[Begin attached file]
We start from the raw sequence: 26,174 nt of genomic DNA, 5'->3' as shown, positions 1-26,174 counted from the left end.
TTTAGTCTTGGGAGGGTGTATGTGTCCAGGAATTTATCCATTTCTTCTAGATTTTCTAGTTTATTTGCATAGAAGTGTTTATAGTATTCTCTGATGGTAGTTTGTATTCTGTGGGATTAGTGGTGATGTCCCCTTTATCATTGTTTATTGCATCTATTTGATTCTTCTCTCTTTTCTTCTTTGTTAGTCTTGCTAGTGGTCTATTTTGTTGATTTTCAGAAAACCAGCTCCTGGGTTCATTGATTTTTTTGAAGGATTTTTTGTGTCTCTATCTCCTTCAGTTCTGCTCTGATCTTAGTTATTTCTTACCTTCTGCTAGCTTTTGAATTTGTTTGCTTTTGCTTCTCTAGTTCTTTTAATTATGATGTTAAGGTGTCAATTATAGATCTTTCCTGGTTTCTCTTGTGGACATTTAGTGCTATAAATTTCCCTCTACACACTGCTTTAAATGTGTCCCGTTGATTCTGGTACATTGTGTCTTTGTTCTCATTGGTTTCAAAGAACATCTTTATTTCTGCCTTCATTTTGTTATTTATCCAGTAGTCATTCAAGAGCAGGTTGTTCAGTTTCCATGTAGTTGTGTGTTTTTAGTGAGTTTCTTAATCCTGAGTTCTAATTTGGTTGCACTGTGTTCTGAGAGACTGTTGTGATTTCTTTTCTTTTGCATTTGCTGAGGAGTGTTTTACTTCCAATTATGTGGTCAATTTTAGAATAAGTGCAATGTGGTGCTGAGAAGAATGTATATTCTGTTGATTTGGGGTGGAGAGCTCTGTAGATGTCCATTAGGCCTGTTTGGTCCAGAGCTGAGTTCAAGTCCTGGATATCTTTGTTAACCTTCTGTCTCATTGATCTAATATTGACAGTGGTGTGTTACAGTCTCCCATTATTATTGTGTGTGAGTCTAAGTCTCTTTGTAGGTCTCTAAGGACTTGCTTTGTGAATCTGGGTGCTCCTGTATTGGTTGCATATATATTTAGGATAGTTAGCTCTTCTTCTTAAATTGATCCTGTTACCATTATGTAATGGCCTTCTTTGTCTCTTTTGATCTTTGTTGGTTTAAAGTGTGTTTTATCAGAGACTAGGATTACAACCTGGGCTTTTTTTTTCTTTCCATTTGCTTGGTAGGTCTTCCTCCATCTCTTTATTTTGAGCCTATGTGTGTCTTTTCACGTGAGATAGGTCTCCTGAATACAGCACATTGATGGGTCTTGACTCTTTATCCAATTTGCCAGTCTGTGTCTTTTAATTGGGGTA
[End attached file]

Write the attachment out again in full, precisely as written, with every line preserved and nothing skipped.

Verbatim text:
We start from the raw sequence: 26,174 nt of genomic DNA, 5'->3' as shown, positions 1-26,174 counted from the left end.
TTTAGTCTTGGGAGGGTGTATGTGTCCAGGAATTTATCCATTTCTTCTAGATTTTCTAGTTTATTTGCATAGAAGTGTTTATAGTATTCTCTGATGGTAGTTTGTATTCTGTGGGATTAGTGGTGATGTCCCCTTTATCATTGTTTATTGCATCTATTTGATTCTTCTCTCTTTTCTTCTTTGTTAGTCTTGCTAGTGGTCTATTTTGTTGATTTTCAGAAAACCAGCTCCTGGGTTCATTGATTTTTTTGAAGGATTTTTTGTGTCTCTATCTCCTTCAGTTCTGCTCTGATCTTAGTTATTTCTTACCTTCTGCTAGCTTTTGAATTTGTTTGCTTTTGCTTCTCTAGTTCTTTTAATTATGATGTTAAGGTGTCAATTATAGATCTTTCCTGGTTTCTCTTGTGGACATTTAGTGCTATAAATTTCCCTCTACACACTGCTTTAAATGTGTCCCGTTGATTCTGGTACATTGTGTCTTTGTTCTCATTGGTTTCAAAGAACATCTTTATTTCTGCCTTCATTTTGTTATTTATCCAGTAGTCATTCAAGAGCAGGTTGTTCAGTTTCCATGTAGTTGTGTGTTTTTAGTGAGTTTCTTAATCCTGAGTTCTAATTTGGTTGCACTGTGTTCTGAGAGACTGTTGTGATTTCTTTTCTTTTGCATTTGCTGAGGAGTGTTTTACTTCCAATTATGTGGTCAATTTTAGAATAAGTGCAATGTGGTGCTGAGAAGAATGTATATTCTGTTGATTTGGGGTGGAGAGCTCTGTAGATGTCCATTAGGCCTGTTTGGTCCAGAGCTGAGTTCAAGTCCTGGATATCTTTGTTAACCTTCTGTCTCATTGATCTAATATTGACAGTGGTGTGTTACAGTCTCCCATTATTATTGTGTGTGAGTCTAAGTCTCTTTGTAGGTCTCTAAGGACTTGCTTTGTGAATCTGGGTGCTCCTGTATTGGTTGCATATATATTTAGGATAGTTAGCTCTTCTTCTTAAATTGATCCTGTTACCATTATGTAATGGCCTTCTTTGTCTCTTTTGATCTTTGTTGGTTTAAAGTGTGTTTTATCAGAGACTAGGATTACAACCTGGGCTTTTTTTTTCTTTCCATTTGCTTGGTAGGTCTTCCTCCATCTCTTTATTTTGAGCCTATGTGTGTCTTTTCACGTGAGATAGGTCTCCTGAATACAGCACATTGATGGGTCTTGACTCTTTATCCAATTTGCCAGTCTGTGTCTTTTAATTGGGGTA